Friday, January 19, 2018


Preparing the perfect


DELICIOUS : Pastelles—a must-have treat for Christmas. —Photos: ANISTO ALVES

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PROPER WAY: Colleen Evelyn shows her trick to pressing the pastelle without it sticking using a pyrex dish and a heavy duty piece of plastic like a cornflakes bag.

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We continue with our series on traditional Christmas

goodies. We've given you the drinks sorrel, ginger and ponche de creme. Now its on to the dishes starting off with a dish brought here by the Spanish settlers, the

much-loved pastelle. Enjoy.

Christmas in Trinidad would not be the same without a good pastelle. The seasonal favourite is a must-have at all events from late November until early January. But how do you make a pastelle? Colleen Evelyn has been kneading, pressing, filling, wrapping, steaming and selling pastelles for close to a decade and she let us in her kitchen to show us her secret to preparing the perfect pastelle.

"I learned to make pastelles from a woman named Merle Ramirez and while working at the Country Club in Maraval, I experimented with different techniques. Over time I developed my own style and recipe and I do things that are easier for me for the larger orders," Evelyn shared.

Before you get started, Evelyn said you should gather your fig leaves at least four hours in advance. Instead of heating the leaves over the stove, the modern technique involves washing the leaf properly, drying it and then open freezing it in your fridge. "You should have the leaf frozen for at least four hours so it is pliable and easy to fold like paper. It's that easy and it holds well and doesn't affect the taste or the texture of the pastelle."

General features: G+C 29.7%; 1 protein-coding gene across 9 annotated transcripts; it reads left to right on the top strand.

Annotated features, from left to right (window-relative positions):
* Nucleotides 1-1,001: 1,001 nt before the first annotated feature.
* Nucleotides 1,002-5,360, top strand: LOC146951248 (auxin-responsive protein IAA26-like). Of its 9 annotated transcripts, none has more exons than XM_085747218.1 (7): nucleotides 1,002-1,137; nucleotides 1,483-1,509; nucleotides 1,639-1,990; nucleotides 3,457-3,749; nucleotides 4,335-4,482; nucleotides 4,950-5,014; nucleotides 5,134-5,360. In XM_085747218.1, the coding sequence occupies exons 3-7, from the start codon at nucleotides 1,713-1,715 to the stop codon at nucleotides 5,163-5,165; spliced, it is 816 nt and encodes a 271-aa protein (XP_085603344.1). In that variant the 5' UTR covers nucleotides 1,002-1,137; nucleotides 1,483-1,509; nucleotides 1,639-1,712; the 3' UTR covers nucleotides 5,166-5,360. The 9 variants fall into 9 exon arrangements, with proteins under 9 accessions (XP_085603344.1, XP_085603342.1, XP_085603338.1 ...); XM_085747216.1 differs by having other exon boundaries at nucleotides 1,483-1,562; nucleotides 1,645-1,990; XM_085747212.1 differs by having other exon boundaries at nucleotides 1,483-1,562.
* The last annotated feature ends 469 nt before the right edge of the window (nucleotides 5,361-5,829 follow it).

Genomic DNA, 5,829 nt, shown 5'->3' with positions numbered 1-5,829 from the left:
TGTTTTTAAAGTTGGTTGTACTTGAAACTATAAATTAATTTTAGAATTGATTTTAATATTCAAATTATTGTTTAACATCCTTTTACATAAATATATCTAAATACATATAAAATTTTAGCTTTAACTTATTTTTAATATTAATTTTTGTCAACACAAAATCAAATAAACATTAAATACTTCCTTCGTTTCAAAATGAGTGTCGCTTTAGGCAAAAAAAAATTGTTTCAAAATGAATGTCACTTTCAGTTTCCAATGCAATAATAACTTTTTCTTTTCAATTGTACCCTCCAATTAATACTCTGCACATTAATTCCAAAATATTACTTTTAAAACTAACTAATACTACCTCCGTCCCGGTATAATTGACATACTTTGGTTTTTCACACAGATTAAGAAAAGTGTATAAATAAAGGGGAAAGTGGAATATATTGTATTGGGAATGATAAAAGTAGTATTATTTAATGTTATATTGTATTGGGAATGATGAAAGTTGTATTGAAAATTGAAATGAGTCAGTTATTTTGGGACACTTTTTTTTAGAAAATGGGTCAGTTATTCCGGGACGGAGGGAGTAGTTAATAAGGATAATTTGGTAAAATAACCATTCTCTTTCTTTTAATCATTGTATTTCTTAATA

After this you should season your lean ground beef, ground chicken or minced soy (for the vegetarians) and cook it with a little oil together with capers, olives and raisins that have been soaked in advance. Add salt and pepper to taste.

Next, you start working on the dough. "I've tried many different types of cornmeal but the Promasa brand is really the best for holding the pastelle together. It's a better consistency to work with. I learned from Merle to season the dough properly so it has a nice flavour. She grates onion but I like to add pimiento and all purpose seasoning with a little salt to the dough with some margarine and hot water to mix it. Use a spoon at first to mix the dough until the margarine melts and then you can use your hand. You want a soft, moist dough. Make sure it's not too dry or the pastelle will come out dry," Evelyn added.

The frozen fig leaf should then be removed from the freezer and cut into squares. "You don't need to defrost it, just lay it out and put a little oil on the top side. Then you make little balls with the cornmeal dough and put one ball to the centre of one square. A trick I learned while doing this is to use a cornflakes bag or a heavy density plastic bag instead of plastic wrap to press down the dough. You rest the bag on top of the ball and using a small Pyrex dish, just press it until it's flat and thin. Some people have wooden presses and those are good too but when you're doing a lot of pastelles, it's not a time-friendly device."

Folding the pastelle can be quite tricky so Evelyn gave these tips: "Fold the sides over using the fig leaf to press it so you get the oil to coat the pastelle a little and make the dough easier to fold. Then fold the top and bottom the same way and finally, you wrap it tight making sure you don't tear the leaf." Some people at this point choose to tie their pastelles with a string to boil them but Evelyn prefers to steam her pastelles so they don't need to be tied. "I rest them in the steamer for 45 minutes or so, turning them mid-way if necessary and I check them at 45 minutes to see if the pastelle is fully cooked." You know the pastelle is done from the firm, dumpling like texture it has when it's done.

After that, it's ready to serve with a glass of homemade wine, ginger beer, sorrel or ponche de crème on the side. Delicious!

Evelyn charges $10 for a standard beef pastelle and takes orders by the dozen. For more information, please call 744-4227 or 763-8860.